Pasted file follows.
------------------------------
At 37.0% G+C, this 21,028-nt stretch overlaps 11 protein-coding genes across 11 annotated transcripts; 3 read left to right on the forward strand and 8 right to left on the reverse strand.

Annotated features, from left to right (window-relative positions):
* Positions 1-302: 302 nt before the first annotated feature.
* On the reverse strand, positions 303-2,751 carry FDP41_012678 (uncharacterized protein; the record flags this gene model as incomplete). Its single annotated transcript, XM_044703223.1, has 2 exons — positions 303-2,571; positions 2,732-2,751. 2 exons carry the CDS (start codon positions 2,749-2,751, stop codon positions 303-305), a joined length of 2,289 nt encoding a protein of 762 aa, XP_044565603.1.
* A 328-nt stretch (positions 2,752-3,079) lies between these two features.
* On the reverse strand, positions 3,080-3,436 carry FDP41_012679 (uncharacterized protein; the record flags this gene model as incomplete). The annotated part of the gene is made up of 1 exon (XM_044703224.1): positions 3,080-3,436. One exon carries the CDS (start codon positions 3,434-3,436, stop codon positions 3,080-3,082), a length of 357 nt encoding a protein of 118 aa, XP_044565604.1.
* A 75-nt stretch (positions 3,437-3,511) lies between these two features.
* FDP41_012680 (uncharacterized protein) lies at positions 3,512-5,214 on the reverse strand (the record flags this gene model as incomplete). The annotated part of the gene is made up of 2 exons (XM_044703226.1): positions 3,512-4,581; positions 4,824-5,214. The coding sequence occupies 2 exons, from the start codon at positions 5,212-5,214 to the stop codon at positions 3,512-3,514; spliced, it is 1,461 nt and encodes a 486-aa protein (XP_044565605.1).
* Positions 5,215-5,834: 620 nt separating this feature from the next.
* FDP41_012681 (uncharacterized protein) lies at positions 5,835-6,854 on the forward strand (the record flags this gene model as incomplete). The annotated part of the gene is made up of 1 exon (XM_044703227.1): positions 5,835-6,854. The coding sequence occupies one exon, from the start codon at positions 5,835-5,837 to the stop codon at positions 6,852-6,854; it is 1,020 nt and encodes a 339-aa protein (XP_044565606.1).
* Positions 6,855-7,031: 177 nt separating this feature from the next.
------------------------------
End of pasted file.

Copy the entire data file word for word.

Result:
At 37.0% G+C, this 21,028-nt stretch overlaps 11 protein-coding genes across 11 annotated transcripts; 3 read left to right on the forward strand and 8 right to left on the reverse strand.

Annotated features, from left to right (window-relative positions):
* Positions 1-302: 302 nt before the first annotated feature.
* On the reverse strand, positions 303-2,751 carry FDP41_012678 (uncharacterized protein; the record flags this gene model as incomplete). Its single annotated transcript, XM_044703223.1, has 2 exons — positions 303-2,571; positions 2,732-2,751. 2 exons carry the CDS (start codon positions 2,749-2,751, stop codon positions 303-305), a joined length of 2,289 nt encoding a protein of 762 aa, XP_044565603.1.
* A 328-nt stretch (positions 2,752-3,079) lies between these two features.
* On the reverse strand, positions 3,080-3,436 carry FDP41_012679 (uncharacterized protein; the record flags this gene model as incomplete). The annotated part of the gene is made up of 1 exon (XM_044703224.1): positions 3,080-3,436. One exon carries the CDS (start codon positions 3,434-3,436, stop codon positions 3,080-3,082), a length of 357 nt encoding a protein of 118 aa, XP_044565604.1.
* A 75-nt stretch (positions 3,437-3,511) lies between these two features.
* FDP41_012680 (uncharacterized protein) lies at positions 3,512-5,214 on the reverse strand (the record flags this gene model as incomplete). The annotated part of the gene is made up of 2 exons (XM_044703226.1): positions 3,512-4,581; positions 4,824-5,214. The coding sequence occupies 2 exons, from the start codon at positions 5,212-5,214 to the stop codon at positions 3,512-3,514; spliced, it is 1,461 nt and encodes a 486-aa protein (XP_044565605.1).
* Positions 5,215-5,834: 620 nt separating this feature from the next.
* FDP41_012681 (uncharacterized protein) lies at positions 5,835-6,854 on the forward strand (the record flags this gene model as incomplete). The annotated part of the gene is made up of 1 exon (XM_044703227.1): positions 5,835-6,854. The coding sequence occupies one exon, from the start codon at positions 5,835-5,837 to the stop codon at positions 6,852-6,854; it is 1,020 nt and encodes a 339-aa protein (XP_044565606.1).
* Positions 6,855-7,031: 177 nt separating this feature from the next.